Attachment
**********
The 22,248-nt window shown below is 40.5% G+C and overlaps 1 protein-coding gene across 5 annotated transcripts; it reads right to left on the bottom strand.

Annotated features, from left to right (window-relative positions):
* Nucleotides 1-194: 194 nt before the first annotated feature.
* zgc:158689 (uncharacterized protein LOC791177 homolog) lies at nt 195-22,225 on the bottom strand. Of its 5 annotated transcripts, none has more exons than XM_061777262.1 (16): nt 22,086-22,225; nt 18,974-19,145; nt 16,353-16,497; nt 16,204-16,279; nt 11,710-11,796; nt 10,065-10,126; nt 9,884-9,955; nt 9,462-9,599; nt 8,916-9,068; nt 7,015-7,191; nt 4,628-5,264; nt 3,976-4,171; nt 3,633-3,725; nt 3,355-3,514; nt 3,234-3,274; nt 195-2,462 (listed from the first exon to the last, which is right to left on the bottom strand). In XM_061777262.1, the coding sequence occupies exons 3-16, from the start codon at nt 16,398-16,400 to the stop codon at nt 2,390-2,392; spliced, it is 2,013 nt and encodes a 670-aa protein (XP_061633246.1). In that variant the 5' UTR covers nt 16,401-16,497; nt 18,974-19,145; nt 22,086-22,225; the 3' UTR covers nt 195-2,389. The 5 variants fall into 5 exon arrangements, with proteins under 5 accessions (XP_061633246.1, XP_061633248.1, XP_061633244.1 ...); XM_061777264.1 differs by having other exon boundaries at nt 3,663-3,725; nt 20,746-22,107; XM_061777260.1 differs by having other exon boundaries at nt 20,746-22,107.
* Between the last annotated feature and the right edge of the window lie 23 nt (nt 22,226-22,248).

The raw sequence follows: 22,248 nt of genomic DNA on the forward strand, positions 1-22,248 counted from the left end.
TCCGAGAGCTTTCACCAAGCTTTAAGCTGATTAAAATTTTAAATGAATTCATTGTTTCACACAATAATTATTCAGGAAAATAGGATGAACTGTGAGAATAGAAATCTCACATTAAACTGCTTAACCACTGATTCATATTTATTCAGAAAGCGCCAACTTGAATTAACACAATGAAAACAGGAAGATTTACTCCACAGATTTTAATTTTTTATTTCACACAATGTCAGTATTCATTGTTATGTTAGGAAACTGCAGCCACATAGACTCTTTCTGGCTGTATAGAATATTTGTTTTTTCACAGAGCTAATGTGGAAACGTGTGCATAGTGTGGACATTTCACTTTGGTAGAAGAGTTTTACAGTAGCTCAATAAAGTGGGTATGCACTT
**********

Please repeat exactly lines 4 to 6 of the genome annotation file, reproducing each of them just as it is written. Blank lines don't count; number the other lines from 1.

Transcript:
* zgc:158689 (uncharacterized protein LOC791177 homolog) lies at nt 195-22,225 on the bottom strand. Of its 5 annotated transcripts, none has more exons than XM_061777262.1 (16): nt 22,086-22,225; nt 18,974-19,145; nt 16,353-16,497; nt 16,204-16,279; nt 11,710-11,796; nt 10,065-10,126; nt 9,884-9,955; nt 9,462-9,599; nt 8,916-9,068; nt 7,015-7,191; nt 4,628-5,264; nt 3,976-4,171; nt 3,633-3,725; nt 3,355-3,514; nt 3,234-3,274; nt 195-2,462 (listed from the first exon to the last, which is right to left on the bottom strand). In XM_061777262.1, the coding sequence occupies exons 3-16, from the start codon at nt 16,398-16,400 to the stop codon at nt 2,390-2,392; spliced, it is 2,013 nt and encodes a 670-aa protein (XP_061633246.1). In that variant the 5' UTR covers nt 16,401-16,497; nt 18,974-19,145; nt 22,086-22,225; the 3' UTR covers nt 195-2,389. The 5 variants fall into 5 exon arrangements, with proteins under 5 accessions (XP_061633246.1, XP_061633248.1, XP_061633244.1 ...); XM_061777264.1 differs by having other exon boundaries at nt 3,663-3,725; nt 20,746-22,107; XM_061777260.1 differs by having other exon boundaries at nt 20,746-22,107.
* Between the last annotated feature and the right edge of the window lie 23 nt (nt 22,226-22,248).

The raw sequence follows: 22,248 nt of genomic DNA on the forward strand, positions 1-22,248 counted from the left end.